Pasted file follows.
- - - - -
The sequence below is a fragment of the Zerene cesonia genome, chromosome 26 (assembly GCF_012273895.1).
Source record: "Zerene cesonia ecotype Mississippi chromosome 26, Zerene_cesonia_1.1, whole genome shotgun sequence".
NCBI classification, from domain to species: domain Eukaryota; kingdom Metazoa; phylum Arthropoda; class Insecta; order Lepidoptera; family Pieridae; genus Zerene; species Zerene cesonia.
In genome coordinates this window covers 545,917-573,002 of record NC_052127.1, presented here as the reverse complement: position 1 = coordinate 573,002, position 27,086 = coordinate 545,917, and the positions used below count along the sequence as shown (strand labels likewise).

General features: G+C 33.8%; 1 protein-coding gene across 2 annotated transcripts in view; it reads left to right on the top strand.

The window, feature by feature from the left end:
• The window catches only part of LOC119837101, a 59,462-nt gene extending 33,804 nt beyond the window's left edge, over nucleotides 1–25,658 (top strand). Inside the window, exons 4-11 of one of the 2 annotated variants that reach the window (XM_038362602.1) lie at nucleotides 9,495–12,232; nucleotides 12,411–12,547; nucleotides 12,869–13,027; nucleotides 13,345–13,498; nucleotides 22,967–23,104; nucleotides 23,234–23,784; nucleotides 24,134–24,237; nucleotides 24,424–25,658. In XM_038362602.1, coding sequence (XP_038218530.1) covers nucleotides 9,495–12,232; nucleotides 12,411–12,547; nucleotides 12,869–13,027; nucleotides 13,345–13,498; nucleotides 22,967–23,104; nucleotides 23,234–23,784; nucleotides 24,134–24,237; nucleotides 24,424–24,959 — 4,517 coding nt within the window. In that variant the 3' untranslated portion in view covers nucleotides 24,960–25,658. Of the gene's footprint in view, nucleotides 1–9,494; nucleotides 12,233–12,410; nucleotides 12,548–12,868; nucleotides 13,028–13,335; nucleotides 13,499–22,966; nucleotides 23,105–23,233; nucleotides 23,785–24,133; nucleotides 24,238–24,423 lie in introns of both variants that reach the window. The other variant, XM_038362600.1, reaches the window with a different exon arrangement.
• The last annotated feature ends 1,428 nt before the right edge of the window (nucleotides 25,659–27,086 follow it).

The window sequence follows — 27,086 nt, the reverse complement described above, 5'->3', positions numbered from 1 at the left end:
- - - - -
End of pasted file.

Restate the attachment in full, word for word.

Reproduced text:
The sequence below is a fragment of the Zerene cesonia genome, chromosome 26 (assembly GCF_012273895.1).
Source record: "Zerene cesonia ecotype Mississippi chromosome 26, Zerene_cesonia_1.1, whole genome shotgun sequence".
NCBI classification, from domain to species: domain Eukaryota; kingdom Metazoa; phylum Arthropoda; class Insecta; order Lepidoptera; family Pieridae; genus Zerene; species Zerene cesonia.
In genome coordinates this window covers 545,917-573,002 of record NC_052127.1, presented here as the reverse complement: position 1 = coordinate 573,002, position 27,086 = coordinate 545,917, and the positions used below count along the sequence as shown (strand labels likewise).

General features: G+C 33.8%; 1 protein-coding gene across 2 annotated transcripts in view; it reads left to right on the top strand.

The window, feature by feature from the left end:
• The window catches only part of LOC119837101, a 59,462-nt gene extending 33,804 nt beyond the window's left edge, over nucleotides 1–25,658 (top strand). Inside the window, exons 4-11 of one of the 2 annotated variants that reach the window (XM_038362602.1) lie at nucleotides 9,495–12,232; nucleotides 12,411–12,547; nucleotides 12,869–13,027; nucleotides 13,345–13,498; nucleotides 22,967–23,104; nucleotides 23,234–23,784; nucleotides 24,134–24,237; nucleotides 24,424–25,658. In XM_038362602.1, coding sequence (XP_038218530.1) covers nucleotides 9,495–12,232; nucleotides 12,411–12,547; nucleotides 12,869–13,027; nucleotides 13,345–13,498; nucleotides 22,967–23,104; nucleotides 23,234–23,784; nucleotides 24,134–24,237; nucleotides 24,424–24,959 — 4,517 coding nt within the window. In that variant the 3' untranslated portion in view covers nucleotides 24,960–25,658. Of the gene's footprint in view, nucleotides 1–9,494; nucleotides 12,233–12,410; nucleotides 12,548–12,868; nucleotides 13,028–13,335; nucleotides 13,499–22,966; nucleotides 23,105–23,233; nucleotides 23,785–24,133; nucleotides 24,238–24,423 lie in introns of both variants that reach the window. The other variant, XM_038362600.1, reaches the window with a different exon arrangement.
• The last annotated feature ends 1,428 nt before the right edge of the window (nucleotides 25,659–27,086 follow it).

The window sequence follows — 27,086 nt, the reverse complement described above, 5'->3', positions numbered from 1 at the left end: